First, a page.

Fuel Element

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fuel element

[′fyül ‚el·ə·mənt]
(nucleonics)
A rod, tube, plate, or other geometrical form into which nuclear fuel is fabricated for use in a reactor.

Fuel Element

 

in nucleonics, a basic structural subassembly of a nuclear reactor. The fuel elements contain the nuclear fuel and are arrayed in the core of the reactor. The fission reaction occurs in the fuel elements, and the heat released in the reaction is carried away by the reactor coolant. The material constituting the core of a fuel element is hermetically sealed in a cladding.

The core of a fuel element contains a fissionable material, such as 233U, 235U, or 239Pu, and may also contain a fertile material, such as 238U or 232Th, which can be transformed into nuclear fuel. The material used in the core of a fuel element may be in the form of a metal, a cermet, or a ceramic. Metal fuel elements are made from pure U, Th, or Pu or from alloys of these metals with such other metals as Al, Zr, Cr, and Zn. Cermet fuels may be obtained, for example, from U and Al by pressing mixtures of powders of these metals. Ceramic fuels are sintered or fused oxides or carbides, for example, UO2 or ThC2.

The material used in the core of a fuel element must meet high requirements with respect to mechanical strength and the inalterability of physical properties and geometric dimensions at high temperatures and under intense neutron and gamma radiation. These requirements are best met by cermet, ceramic, and alloy cores. A large portion of such cores consists of filler material whose atoms do not take part in the fission process or in the production of nuclear fuel. For this reason, the fuel used in such cores is highly enriched; for example, the fuel may have a 235U content of 10 percent or more. The filler material generally has a small neutron-absorption cross section. Sometimes, however, the core material includes small amounts of metals, such as Mo, that strongly absorb neutrons. Such metals are added to the core material if increased resistance to thermal and radiation effects will result.

In the common power reactors using slightly enriched U, the cores of the fuel elements are most often made of sintered UO2. Such cores do not deform under high fuel burnup. Moreover, UO2 does not react with water. Thus, a cladding failure in a water-cooled reactor does not result in U entering the coolant.

The cladding of a fuel element must reliably separate the fuel material from the reactor coolant. If the integrity of the cladding is not maintained, the following may result: entry of fission products into the coolant; activation of the coolant; increased difficulty of servicing the reactor; and, in a number of cases, chemical reaction of the coolant with the fuel material. This chemical reaction may lead to “erosion” of the fuel element’s core and the core’s loss of its required shape. For these reasons, strict requirements are placed on the cladding material. It must possess high resistance to corrosion, erosion, and heat, must have high mechanical strength, and should not substantially alter the nature of neutron absorption in the reactor.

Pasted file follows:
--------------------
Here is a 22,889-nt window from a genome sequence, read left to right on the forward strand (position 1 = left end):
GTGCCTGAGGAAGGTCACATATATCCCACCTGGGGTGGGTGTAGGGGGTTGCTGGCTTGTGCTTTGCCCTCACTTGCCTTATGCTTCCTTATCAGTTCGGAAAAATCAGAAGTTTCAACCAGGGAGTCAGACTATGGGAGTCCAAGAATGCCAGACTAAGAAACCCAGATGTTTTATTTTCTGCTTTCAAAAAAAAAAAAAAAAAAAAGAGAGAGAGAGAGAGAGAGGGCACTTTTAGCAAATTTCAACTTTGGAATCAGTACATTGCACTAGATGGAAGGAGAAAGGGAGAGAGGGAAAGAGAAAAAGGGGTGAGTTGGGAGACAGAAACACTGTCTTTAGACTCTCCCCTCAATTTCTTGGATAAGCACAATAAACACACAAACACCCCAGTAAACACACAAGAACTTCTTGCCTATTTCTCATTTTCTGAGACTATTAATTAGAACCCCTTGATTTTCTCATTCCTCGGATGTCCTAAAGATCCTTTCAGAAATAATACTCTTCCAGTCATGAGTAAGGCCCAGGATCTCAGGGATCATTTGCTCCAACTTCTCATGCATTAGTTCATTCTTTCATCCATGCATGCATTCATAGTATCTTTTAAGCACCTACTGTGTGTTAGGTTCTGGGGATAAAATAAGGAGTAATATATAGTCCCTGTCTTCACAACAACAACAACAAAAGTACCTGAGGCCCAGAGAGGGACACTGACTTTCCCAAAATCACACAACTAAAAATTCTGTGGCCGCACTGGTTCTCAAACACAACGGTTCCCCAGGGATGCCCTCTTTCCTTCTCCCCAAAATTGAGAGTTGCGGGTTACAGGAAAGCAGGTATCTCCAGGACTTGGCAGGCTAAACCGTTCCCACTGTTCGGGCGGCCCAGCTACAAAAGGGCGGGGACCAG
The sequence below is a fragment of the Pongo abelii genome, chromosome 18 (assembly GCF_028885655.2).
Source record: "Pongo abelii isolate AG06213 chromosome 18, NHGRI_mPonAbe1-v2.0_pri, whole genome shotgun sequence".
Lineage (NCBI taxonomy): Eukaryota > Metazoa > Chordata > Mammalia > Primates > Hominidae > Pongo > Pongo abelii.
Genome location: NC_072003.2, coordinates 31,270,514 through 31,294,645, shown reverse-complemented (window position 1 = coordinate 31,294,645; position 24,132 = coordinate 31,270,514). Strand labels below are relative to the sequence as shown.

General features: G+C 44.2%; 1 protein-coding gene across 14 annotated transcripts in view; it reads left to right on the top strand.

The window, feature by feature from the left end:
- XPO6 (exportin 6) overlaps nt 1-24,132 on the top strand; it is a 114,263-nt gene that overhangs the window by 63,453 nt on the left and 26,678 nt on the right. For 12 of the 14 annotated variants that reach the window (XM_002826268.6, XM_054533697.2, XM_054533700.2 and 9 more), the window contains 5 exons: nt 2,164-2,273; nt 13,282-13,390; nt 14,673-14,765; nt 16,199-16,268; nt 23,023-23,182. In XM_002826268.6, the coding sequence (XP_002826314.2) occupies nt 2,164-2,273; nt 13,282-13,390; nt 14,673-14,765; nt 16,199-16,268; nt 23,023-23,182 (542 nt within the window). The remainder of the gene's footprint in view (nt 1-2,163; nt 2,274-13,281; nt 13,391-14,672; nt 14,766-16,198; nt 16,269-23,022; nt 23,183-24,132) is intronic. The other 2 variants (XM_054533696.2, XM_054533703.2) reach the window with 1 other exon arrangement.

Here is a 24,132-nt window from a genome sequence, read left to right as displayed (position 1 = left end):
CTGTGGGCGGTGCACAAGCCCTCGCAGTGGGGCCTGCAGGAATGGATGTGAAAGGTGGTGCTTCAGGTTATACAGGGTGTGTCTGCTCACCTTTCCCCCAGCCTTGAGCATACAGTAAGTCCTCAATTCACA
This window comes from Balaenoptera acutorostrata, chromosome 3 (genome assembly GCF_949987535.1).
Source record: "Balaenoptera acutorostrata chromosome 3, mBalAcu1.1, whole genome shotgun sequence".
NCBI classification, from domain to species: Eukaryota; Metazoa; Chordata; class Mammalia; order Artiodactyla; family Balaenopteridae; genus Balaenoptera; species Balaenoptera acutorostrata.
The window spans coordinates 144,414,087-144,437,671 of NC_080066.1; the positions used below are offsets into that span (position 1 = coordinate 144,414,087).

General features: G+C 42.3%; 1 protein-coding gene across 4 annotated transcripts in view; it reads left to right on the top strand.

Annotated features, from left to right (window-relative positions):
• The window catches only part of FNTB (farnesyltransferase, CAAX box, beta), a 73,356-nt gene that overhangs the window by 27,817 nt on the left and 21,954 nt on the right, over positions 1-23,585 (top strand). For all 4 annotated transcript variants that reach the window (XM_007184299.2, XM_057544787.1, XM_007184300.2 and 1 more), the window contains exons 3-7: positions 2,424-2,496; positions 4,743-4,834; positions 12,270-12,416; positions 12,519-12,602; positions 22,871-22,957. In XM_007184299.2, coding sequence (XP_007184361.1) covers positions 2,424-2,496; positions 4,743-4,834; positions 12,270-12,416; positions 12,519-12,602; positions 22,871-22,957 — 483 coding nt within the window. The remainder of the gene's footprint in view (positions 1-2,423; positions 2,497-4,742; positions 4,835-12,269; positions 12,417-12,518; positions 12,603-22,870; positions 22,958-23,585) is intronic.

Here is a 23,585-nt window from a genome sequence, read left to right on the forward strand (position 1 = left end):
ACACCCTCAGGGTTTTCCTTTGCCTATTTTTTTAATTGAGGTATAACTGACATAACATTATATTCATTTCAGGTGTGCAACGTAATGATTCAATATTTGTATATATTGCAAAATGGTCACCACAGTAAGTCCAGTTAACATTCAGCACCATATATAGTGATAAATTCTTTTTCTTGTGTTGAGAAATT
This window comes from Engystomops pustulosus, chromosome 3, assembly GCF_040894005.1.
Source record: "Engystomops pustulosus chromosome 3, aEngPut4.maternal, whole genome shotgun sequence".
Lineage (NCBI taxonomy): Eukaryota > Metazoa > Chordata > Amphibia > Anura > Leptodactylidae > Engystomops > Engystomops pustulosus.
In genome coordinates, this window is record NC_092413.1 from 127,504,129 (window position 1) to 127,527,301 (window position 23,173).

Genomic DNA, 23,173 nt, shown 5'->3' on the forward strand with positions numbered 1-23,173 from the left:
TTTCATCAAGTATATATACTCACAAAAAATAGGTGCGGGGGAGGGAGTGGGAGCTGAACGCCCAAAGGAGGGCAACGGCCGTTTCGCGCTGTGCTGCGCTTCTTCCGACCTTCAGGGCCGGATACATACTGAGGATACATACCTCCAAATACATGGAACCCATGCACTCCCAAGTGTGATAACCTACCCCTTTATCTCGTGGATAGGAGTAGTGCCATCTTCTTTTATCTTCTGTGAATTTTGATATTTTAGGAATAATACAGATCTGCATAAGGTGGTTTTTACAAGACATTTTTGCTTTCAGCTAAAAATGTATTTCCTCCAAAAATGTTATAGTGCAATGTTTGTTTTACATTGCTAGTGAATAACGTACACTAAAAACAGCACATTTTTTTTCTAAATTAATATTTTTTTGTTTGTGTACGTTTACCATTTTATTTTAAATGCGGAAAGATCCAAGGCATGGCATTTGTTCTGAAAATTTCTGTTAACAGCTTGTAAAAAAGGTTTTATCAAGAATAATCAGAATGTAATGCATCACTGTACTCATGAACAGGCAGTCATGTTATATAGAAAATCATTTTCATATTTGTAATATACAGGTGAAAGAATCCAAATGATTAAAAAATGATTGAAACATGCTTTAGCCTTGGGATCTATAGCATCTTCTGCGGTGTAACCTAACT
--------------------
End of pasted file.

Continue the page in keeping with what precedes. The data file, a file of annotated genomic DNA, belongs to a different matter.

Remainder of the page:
The most commonly used materials in claddings are stainless steel and alloys of Al and Zr. Alloys of Al are used in reactors with a reactor core temperature < 250°–270°C. Alloys of Zr are used in power reactors operating at temperatures of 350°–400°C. Stainless steel, which absorbs neutrons rather strongly, is used in reactors with temperatures > 400°C. Other materials, such as high-density graphite, are also employed in a number of cases.

To improve heat transfer between the fuel material and the cladding, a thermal bond is provided. In the case of metal fuel materials, the cladding is fused to the core of the fuel element. In other cases, a gas that conducts heat well, such as He, is introduced into the space between the fuel material and the cladding. Such a space is necessary when the fuel material and the cladding material have substantially different coefficients of volume expansion.

The shape of the core determines the structural design of the fuel element. Cylindrical, or rod, types are most common, but other types are also used, including tubes and plates. After being combined into clusters of various kinds, the fuel elements are placed in the reactor. In reactors with a solid moderator, the fuel elements or clusters of fuel elements are arrayed within the moderator in channels, through which the coolant flows. In reactors where the moderator is a fluid and also serves as the coolant, the clusters of fuel elements channel the flow of the fluid.

The principal measure of the effectiveness of a fuel element is the fuel burnup. In power reactors, the burnup reaches 30 mega watt-days per ton. The life of fuel elements in power reactors is up to three years. Used fuel elements may be reprocessed to recover unconsumed fuel and the newly produced fissionable material.

S. A. SKVORTSOV

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These are the Thermionic Fuel Element Verification Program (TFEVP), the Advanced Thermionic Initiative (ATI) program, the Thermionic System Evaluation Test (TSET) program, and the Thermionic Space Nuclear Power System Design and Technical Demonstration program.
5, had a leakage in the early 80s and the lethal fuel elements were urgently transferred to the three dry storage tanks.
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